Tag Archives: Joseph Hooker

The 17th Maine backstabbers, part 1

The departure of Col. Thomas Roberts from the 17th Maine Infantry Regiment in late spring 1863 sparked a lobbying campaign that elevated his major to regimental command. The trouble was, his lieutenant colonel should have received the promotion. The 1860 census found Roberts living in Portland with his wife, Mary, and their three sons: Charles […]

Obstinate Maine soldiers muck home: Mud March, part 3

Caught by a cold rain while attempting to outflank Robert E. Lee at Fredericksburg on January 20, 1863, Union soldiers, horses, and mules suffered immeasurably as the Ambrose Burnside-planned attack dissolved into the “Mud March.” With horses and mules unable to pull mud-stuck cannons, caissons, and wagons, Union infantrymen taking to the flooded roadside terrain […]

Joe Hooker takes command, and Maine boys notice, part II

The arrival of Joe Hooker at Army of the Potomac headquarters in late January 1863 stirred interest, trepidation, and many questions. Within weeks he instituted morale-building improvements that restored the army’s elan. “Never was the magic influence of a single man more clearly shown than when Hooker assumed command,” said Capt. Charles P. Mattocks of […]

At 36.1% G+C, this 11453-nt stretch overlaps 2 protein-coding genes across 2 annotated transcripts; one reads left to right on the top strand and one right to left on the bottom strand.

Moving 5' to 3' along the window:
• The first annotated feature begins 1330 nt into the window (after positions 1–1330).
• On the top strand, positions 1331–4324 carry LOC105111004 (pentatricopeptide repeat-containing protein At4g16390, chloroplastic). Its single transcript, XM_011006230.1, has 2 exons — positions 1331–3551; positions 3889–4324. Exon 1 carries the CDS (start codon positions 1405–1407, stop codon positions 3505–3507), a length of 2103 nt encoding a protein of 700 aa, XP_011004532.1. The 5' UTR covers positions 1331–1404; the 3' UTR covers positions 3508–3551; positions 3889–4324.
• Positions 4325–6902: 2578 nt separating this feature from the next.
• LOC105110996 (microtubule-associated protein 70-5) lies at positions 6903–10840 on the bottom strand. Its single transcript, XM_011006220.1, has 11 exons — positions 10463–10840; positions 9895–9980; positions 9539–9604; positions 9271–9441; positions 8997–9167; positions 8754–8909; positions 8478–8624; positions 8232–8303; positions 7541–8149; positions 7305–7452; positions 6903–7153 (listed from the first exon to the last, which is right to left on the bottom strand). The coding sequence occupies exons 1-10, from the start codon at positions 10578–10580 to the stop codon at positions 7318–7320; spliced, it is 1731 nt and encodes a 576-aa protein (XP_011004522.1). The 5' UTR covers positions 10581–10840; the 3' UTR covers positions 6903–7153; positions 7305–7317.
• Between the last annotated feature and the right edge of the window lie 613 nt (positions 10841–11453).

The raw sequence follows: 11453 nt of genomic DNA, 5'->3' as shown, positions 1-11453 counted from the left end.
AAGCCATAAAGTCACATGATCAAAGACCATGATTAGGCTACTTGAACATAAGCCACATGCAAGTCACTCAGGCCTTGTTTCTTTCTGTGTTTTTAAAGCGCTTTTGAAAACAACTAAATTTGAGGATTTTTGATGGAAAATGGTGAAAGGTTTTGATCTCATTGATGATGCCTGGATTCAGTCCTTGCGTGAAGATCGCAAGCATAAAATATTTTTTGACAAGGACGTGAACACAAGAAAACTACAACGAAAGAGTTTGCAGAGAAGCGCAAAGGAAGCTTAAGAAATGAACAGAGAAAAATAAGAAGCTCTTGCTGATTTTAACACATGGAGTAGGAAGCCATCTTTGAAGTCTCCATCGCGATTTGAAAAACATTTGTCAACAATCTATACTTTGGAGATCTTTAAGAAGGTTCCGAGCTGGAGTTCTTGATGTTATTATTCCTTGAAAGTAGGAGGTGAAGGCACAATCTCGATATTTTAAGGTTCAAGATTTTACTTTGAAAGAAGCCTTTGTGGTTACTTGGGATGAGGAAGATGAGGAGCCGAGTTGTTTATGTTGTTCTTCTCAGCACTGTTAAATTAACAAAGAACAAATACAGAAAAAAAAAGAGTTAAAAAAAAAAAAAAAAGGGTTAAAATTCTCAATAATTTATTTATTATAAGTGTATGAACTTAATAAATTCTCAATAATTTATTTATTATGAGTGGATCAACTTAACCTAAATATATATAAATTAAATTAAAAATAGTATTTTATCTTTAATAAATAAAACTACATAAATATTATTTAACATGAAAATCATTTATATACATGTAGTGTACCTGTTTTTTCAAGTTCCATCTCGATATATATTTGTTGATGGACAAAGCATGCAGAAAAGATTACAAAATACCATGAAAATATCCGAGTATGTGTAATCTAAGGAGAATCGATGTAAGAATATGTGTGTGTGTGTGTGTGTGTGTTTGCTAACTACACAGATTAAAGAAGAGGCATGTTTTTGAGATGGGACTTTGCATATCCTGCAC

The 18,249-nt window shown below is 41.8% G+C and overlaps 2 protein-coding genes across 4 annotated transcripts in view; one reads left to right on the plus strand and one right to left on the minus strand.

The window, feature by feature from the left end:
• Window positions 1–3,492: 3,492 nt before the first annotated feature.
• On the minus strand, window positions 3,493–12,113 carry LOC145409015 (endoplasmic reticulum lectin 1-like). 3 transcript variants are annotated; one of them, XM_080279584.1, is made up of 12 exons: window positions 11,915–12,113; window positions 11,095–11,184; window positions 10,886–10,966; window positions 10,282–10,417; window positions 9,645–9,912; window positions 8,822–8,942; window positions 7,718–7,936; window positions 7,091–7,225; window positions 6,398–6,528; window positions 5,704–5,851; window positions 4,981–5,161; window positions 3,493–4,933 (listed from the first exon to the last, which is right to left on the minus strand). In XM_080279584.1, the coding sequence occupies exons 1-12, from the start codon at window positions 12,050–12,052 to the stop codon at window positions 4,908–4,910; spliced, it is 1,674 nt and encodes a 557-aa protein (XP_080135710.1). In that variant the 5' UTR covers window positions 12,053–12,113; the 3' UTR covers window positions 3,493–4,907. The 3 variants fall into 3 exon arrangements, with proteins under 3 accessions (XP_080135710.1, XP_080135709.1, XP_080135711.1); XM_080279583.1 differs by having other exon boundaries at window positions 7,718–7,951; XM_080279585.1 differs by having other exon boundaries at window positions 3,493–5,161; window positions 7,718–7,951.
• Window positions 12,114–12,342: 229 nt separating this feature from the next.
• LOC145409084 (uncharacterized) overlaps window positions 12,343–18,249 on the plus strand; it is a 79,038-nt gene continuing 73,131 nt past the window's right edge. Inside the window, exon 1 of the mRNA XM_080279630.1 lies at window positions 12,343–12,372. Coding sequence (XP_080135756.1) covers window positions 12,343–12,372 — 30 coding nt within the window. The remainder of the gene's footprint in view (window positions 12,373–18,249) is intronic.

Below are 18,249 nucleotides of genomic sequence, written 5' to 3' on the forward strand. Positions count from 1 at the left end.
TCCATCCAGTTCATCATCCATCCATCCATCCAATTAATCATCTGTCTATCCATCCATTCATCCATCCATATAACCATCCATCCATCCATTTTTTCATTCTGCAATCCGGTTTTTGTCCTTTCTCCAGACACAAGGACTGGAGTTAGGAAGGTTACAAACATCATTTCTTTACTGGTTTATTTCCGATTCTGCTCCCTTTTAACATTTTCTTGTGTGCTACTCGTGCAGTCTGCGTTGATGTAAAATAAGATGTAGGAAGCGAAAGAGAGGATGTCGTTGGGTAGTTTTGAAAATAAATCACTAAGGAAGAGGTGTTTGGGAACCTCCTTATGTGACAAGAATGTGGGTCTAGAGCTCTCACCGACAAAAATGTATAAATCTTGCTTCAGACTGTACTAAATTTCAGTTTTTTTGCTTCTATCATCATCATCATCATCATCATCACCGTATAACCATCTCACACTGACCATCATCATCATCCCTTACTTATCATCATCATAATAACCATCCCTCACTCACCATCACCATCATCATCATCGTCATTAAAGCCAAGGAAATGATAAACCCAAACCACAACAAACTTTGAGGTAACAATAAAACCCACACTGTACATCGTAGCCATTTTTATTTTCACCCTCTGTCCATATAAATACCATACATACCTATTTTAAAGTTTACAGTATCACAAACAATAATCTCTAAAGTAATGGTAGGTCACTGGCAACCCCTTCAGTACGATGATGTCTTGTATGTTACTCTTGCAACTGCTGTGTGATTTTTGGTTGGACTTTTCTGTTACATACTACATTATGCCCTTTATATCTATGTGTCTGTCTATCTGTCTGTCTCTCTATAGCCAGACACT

Maine boys notice when Joe Hooker takes command, part I

Despite all the immorality-related baggage (drinking, carousing with prostitutes, etc.) historically associated with him, Joseph Hooker helped save the Union in winter 1863. Abraham Lincoln could have done worse than replace Ambrose Burnside with Hooker, at least in the months prior to Chancellorsville. In the regimental camps sprinkled across Stafford County opposite Fredericksburg, morale all […]

Blanket Brigade: the perfect gift for Thanksgiving

  Note: This is the conclusion of the three-part series about the “Blanket Brigade.” Rising from their rude shelters in Ridgeville, Md. on Sunday, Sept. 14, the 16th Maine Infantry boys listened to “the terrific cannonading” erupting from the Battle of South Mountain, fought miles to the west, Adjutant Abner Small recalled the distant thunder. […]